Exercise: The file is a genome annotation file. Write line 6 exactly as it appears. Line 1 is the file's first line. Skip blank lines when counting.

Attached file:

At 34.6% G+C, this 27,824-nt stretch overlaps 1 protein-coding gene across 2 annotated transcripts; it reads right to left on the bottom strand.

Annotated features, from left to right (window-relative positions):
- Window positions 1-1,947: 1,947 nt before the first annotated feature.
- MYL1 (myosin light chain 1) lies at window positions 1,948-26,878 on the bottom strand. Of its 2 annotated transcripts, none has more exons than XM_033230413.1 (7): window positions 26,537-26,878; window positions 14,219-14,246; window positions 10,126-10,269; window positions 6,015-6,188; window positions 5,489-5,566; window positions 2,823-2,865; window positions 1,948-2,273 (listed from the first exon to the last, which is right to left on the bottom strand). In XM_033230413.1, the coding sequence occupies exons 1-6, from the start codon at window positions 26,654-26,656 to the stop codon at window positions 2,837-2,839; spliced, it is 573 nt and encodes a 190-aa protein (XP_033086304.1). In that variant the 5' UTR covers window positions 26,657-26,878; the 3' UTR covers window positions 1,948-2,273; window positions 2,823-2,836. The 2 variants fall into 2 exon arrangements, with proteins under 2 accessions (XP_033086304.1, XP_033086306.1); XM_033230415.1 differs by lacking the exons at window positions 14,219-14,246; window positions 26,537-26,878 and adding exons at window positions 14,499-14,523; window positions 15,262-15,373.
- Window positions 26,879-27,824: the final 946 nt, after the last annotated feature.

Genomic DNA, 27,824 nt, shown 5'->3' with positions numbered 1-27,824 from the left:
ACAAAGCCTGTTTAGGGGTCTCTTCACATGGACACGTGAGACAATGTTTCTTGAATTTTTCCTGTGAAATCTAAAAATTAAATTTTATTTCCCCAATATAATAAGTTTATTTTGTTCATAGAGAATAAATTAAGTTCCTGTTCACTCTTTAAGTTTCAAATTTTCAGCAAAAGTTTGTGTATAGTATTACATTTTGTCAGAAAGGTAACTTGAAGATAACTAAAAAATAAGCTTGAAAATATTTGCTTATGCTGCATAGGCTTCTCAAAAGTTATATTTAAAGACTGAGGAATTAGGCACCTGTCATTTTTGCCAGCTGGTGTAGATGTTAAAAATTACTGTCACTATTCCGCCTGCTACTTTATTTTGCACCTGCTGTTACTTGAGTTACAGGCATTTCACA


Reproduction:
Genomic DNA, 27,824 nt, shown 5'->3' with positions numbered 1-27,824 from the left: